Fire hazard study on refugee communities - talking to Sudanese in Toowoomba

Accepting the award in Brisbane

A James Cook University study investigating Sudanese refugees and their knowledge of fire safety has won a Safer Communities Award from Emergency Management Australia (EMA).
“The Sudanese Refugees and Fire Hazard Study”, a collaboration between Bushfire CRC researchers at JCU and the Queensland Fire and Rescue Service, was conducted in Toowoomba, which is home to about 800 Sudanese refugees.
The report found Sudanese that had recently arrived in Australia did not know how to extinguish different types of fires and were unfamiliar with the different types of electrical appliances in Australia.
It generated a list of recommendations including that the QFRS build a closer rapport with Queensland’s Sudanese community and expand its education programs on emergency response and the triple zero procedure.
Project leader Dr Alison Cottrell said the Sudanese community, especially women, were keen to learn about fire safety so they could protect their families in Australia.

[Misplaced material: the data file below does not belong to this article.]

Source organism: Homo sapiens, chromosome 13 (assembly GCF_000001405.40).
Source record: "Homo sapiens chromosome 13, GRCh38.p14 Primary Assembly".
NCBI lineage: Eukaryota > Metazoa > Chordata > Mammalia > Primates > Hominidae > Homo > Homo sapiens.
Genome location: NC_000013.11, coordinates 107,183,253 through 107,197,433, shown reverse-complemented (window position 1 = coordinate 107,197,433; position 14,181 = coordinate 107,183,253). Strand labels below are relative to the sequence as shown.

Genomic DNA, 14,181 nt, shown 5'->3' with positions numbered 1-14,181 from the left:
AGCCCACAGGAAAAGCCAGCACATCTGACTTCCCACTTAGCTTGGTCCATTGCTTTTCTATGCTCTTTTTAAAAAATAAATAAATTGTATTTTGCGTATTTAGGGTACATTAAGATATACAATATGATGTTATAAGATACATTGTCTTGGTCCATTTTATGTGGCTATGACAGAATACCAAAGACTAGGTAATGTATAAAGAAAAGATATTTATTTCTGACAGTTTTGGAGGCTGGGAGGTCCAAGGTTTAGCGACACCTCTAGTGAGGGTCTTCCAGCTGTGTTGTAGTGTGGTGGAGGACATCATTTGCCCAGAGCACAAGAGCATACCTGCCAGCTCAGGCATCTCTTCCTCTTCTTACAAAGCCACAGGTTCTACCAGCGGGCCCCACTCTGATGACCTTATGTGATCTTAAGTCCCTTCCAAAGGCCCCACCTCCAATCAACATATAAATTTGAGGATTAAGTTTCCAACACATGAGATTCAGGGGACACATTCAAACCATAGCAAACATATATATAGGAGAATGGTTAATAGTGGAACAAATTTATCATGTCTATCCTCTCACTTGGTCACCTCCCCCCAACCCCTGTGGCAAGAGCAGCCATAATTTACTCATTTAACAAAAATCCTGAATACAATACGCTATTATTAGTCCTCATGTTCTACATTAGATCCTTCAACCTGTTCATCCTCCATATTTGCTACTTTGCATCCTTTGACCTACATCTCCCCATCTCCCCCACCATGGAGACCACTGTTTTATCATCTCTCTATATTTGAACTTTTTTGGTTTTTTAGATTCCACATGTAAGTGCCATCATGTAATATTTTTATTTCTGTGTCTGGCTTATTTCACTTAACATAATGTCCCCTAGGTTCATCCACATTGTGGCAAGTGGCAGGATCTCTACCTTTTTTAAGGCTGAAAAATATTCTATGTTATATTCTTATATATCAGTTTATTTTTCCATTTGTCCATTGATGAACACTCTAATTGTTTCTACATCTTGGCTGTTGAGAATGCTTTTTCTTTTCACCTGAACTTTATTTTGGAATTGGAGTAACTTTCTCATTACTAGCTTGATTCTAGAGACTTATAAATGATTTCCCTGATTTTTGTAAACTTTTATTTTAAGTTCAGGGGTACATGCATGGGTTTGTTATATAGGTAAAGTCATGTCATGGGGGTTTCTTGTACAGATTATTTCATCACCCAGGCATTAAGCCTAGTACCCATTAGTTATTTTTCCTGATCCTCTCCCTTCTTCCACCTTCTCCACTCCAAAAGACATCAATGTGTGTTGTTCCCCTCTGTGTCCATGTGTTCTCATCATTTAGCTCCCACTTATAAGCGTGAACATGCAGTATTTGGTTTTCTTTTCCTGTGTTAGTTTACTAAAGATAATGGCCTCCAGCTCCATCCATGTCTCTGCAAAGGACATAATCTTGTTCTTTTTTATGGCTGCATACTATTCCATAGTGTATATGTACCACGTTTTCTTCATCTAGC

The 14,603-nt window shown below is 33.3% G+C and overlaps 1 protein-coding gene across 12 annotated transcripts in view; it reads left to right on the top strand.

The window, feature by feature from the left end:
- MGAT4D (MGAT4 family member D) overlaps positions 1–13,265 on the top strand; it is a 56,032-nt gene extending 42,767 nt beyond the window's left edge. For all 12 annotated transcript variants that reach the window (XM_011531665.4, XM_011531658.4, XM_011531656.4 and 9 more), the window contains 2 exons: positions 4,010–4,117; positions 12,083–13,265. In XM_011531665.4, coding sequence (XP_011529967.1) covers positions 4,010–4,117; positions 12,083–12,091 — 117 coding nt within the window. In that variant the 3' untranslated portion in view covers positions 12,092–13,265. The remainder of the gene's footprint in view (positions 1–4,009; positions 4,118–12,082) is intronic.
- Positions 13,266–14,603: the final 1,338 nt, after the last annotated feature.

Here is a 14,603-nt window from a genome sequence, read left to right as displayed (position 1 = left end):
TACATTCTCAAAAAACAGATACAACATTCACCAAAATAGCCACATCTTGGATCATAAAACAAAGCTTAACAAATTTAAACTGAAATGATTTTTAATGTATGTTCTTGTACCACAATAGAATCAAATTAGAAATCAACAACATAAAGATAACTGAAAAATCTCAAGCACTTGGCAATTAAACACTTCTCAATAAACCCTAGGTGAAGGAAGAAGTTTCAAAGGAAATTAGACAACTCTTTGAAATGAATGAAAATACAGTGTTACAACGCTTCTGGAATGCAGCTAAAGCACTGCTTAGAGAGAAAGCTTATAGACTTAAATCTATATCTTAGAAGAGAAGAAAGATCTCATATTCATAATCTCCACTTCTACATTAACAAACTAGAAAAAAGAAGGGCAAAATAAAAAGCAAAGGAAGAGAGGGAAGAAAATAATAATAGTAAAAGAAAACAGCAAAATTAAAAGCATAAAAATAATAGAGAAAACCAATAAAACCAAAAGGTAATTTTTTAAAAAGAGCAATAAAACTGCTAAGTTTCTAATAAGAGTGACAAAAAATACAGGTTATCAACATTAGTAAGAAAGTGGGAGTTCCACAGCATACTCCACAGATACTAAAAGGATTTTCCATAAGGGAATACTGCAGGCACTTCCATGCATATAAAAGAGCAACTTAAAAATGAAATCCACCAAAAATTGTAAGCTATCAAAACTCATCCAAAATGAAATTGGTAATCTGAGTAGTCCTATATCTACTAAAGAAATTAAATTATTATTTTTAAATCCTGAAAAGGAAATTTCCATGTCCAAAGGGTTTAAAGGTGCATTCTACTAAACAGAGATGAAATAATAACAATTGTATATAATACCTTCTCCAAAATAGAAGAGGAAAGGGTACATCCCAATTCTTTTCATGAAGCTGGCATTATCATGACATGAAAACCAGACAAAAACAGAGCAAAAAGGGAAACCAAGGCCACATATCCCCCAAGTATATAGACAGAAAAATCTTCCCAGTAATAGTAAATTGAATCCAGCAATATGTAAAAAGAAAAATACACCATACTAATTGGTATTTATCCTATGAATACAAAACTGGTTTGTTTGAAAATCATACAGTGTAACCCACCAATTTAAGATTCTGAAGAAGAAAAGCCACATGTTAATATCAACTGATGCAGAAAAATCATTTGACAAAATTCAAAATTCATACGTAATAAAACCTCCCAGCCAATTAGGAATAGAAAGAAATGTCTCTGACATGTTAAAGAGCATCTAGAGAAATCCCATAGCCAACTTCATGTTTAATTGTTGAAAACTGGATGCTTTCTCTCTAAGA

She also said it was critically important to educate new refugees.
“The research details what sort of information needs to be included when welcoming refugees into the community,” she said.
Dr Cottrell was thrilled with the award and said it was an outstanding result for the Bushfire CRC.
“This award indicates JCU’s commitment to local, state, and national issues and ways in which students can become involved in projects that can benefit the community,” she said.
Dr Cottrell is leader of Bushfire CRC project C1 Understanding Communities. Katie Glasgow, a former JCU student in the School of Tropical Environment Studies and Geography was the author of the repo